Soon after the original discovery, similar tourmalines were found in Brazil’s Rio Grande Do Norte state, just north of Paraíba state.
In 2000, more tourmalines also colored by copper were discovered in Nigeria. Generally, the Nigerian gemstones didn’t have the same vivid saturation as the Brazilian material. However, the range of colors did overlap.
In 2010, the Gübelin Gem Lab analyzed faceted cuprian-bearing liddicoatite tourmalines, possibly from Mozambique, with colors and concentrations of copper and manganese like elbaite paraíbas. In 2017, the Gemological Institute of America (GIA) analyzed similar specimens. These gemstones have appeared in gem markets. However, like most tourmalines, cut paraíbas belong predominantly to the elbaite species.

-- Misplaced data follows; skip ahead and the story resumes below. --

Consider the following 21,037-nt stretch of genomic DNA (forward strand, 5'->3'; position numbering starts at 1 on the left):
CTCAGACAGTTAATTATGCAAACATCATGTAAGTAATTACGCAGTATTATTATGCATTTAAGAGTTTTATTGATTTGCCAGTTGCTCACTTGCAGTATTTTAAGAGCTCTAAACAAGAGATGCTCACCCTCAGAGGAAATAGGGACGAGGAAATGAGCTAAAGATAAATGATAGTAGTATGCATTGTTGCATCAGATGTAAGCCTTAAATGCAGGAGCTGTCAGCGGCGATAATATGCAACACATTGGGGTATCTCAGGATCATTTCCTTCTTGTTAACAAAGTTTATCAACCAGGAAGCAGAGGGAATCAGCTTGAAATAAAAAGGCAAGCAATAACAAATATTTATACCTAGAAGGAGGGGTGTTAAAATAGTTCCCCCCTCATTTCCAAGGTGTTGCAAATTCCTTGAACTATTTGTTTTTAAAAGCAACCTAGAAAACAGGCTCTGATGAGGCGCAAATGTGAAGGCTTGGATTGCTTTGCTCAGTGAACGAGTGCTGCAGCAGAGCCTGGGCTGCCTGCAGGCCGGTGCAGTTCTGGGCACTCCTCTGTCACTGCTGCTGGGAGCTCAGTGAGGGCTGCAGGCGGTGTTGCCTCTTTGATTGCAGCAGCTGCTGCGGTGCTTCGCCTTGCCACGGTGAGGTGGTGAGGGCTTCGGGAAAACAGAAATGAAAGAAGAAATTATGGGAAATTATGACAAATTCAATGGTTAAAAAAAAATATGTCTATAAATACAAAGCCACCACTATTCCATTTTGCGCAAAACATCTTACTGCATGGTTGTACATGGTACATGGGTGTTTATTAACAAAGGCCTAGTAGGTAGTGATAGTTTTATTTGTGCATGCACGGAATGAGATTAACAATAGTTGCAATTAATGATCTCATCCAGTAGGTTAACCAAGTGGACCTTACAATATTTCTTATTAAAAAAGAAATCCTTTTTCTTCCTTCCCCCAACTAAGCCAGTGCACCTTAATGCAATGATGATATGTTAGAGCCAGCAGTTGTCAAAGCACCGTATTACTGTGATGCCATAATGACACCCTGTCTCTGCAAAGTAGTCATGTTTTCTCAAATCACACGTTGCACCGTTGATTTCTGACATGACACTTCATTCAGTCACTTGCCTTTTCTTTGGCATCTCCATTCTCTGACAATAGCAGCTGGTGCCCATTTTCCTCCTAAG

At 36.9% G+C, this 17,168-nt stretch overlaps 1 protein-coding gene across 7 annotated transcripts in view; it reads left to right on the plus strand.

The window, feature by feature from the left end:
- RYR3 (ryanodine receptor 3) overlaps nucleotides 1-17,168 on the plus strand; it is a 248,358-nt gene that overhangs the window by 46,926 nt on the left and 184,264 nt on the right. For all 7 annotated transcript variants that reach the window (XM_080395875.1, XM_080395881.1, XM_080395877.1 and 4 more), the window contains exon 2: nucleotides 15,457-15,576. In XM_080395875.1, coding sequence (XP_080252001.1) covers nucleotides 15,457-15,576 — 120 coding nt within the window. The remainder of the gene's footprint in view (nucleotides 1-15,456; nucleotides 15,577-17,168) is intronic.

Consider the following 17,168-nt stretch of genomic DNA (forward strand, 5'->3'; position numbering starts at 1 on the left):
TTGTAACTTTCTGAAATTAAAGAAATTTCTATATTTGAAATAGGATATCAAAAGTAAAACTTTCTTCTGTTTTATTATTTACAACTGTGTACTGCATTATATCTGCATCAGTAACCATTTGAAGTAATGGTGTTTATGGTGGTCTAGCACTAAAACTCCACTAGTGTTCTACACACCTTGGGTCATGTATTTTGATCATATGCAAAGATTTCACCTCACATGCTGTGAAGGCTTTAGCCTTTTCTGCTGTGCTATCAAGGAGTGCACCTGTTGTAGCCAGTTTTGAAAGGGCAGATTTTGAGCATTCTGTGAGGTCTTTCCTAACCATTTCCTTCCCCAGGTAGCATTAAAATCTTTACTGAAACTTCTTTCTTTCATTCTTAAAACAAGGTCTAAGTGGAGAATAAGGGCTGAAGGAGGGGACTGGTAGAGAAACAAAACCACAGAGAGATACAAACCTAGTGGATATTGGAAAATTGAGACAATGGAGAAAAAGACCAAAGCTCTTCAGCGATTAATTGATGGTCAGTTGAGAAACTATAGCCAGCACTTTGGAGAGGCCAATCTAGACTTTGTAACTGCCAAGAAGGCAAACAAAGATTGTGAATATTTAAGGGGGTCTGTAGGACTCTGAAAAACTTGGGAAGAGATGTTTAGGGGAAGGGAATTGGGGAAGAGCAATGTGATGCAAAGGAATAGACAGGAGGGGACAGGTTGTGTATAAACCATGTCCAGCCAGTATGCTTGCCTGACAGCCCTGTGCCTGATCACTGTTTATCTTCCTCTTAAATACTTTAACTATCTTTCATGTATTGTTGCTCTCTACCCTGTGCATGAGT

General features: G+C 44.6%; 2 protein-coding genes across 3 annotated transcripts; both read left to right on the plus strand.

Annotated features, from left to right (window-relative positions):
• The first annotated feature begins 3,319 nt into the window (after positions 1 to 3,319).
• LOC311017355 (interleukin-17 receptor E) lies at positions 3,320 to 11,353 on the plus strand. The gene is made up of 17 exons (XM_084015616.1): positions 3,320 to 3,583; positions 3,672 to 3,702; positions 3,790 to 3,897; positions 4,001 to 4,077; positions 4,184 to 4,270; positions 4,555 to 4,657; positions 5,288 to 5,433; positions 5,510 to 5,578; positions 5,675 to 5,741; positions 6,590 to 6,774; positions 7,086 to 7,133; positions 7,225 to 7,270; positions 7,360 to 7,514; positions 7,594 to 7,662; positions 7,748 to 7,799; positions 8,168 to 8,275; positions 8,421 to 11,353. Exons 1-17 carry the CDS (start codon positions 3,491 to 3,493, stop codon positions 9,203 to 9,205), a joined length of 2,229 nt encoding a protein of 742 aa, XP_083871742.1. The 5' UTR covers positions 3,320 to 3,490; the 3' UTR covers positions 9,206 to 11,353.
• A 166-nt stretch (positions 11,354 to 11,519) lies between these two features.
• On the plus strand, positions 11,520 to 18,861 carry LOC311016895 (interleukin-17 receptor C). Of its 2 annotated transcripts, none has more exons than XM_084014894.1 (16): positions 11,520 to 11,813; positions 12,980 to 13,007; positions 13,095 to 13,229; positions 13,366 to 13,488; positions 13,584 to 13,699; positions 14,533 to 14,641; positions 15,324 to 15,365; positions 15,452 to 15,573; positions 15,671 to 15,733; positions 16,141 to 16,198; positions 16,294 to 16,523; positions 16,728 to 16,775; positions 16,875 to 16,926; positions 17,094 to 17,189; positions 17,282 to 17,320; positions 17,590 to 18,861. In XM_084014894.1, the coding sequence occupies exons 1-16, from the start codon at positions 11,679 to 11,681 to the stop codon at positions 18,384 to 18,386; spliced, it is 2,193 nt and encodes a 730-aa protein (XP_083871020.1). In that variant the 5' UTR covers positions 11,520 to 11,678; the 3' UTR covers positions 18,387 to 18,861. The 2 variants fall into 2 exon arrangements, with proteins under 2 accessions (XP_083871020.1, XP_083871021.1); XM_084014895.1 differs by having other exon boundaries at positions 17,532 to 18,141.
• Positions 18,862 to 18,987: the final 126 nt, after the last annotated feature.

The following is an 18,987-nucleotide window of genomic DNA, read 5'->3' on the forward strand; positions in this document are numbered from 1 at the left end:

The Name Game
From the beginning, the gem trade labeled the stones from Paraíba as paraíba tourmalines, after their source. The Rio Grande Do Norte tourmalines were also called paraíba.
However, naming the Nigerian gems posed a bit of a problem. Many in the trade would like to have them called “paraíba-like,” or “copper-bearing” (cuprian) tourmalines. Unfortunately, soon after the discovery of the Nigerian material, many of these stones were mixed with the Brazilian material. So, making distinctions between the Brazilian and Nigerian stones became complicated. The discovery of Mozambique material added another layer of difficulty, but these were commonly called “paraíba tourmalines from Mozambique.”